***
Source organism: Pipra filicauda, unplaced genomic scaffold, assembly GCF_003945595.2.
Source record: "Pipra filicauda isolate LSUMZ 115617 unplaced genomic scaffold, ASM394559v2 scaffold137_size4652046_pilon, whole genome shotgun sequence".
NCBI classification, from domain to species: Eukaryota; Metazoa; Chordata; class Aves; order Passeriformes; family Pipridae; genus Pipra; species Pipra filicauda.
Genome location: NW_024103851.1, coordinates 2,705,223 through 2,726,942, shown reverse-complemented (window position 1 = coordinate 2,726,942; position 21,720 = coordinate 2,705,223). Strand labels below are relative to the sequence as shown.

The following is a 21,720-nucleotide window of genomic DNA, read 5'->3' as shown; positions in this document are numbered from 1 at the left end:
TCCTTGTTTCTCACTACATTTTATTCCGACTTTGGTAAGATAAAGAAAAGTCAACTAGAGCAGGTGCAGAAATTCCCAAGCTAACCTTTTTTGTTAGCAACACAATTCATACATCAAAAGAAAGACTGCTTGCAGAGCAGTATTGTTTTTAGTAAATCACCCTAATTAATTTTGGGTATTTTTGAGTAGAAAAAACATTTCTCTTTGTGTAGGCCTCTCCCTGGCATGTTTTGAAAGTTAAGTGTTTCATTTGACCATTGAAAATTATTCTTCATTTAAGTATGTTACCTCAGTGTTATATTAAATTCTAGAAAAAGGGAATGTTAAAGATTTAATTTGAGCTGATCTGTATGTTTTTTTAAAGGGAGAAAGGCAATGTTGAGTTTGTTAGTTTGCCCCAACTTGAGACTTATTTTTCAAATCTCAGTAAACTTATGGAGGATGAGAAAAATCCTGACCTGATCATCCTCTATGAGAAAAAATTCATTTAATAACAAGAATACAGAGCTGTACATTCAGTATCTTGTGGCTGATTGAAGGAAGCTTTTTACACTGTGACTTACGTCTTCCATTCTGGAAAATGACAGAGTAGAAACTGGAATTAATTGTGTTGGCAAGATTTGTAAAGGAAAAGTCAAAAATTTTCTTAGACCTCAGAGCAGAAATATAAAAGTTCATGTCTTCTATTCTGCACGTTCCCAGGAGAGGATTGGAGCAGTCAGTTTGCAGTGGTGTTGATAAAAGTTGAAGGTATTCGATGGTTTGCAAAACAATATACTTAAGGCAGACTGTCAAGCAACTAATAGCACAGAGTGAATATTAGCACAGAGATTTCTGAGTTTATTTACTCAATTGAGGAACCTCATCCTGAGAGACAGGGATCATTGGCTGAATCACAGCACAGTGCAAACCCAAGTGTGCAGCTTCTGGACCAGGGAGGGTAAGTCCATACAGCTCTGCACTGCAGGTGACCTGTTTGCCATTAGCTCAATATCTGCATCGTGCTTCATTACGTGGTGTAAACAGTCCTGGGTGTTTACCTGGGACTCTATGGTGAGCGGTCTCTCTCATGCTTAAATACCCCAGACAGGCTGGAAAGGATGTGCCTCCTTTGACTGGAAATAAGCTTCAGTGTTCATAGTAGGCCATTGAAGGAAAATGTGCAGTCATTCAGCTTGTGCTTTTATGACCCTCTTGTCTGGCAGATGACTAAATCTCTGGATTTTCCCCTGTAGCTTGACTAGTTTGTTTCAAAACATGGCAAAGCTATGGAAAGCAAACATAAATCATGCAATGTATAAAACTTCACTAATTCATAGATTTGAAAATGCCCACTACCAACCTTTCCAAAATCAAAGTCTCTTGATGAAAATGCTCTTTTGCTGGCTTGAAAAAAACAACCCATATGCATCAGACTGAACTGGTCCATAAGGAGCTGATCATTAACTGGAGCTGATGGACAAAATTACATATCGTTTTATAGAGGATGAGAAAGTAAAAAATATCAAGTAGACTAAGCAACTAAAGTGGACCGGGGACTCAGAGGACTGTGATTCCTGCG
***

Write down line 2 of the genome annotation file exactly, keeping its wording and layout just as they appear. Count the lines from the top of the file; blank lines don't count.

Source record: "Pipra filicauda isolate LSUMZ 115617 unplaced genomic scaffold, ASM394559v2 scaffold137_size4652046_pilon, whole genome shotgun sequence".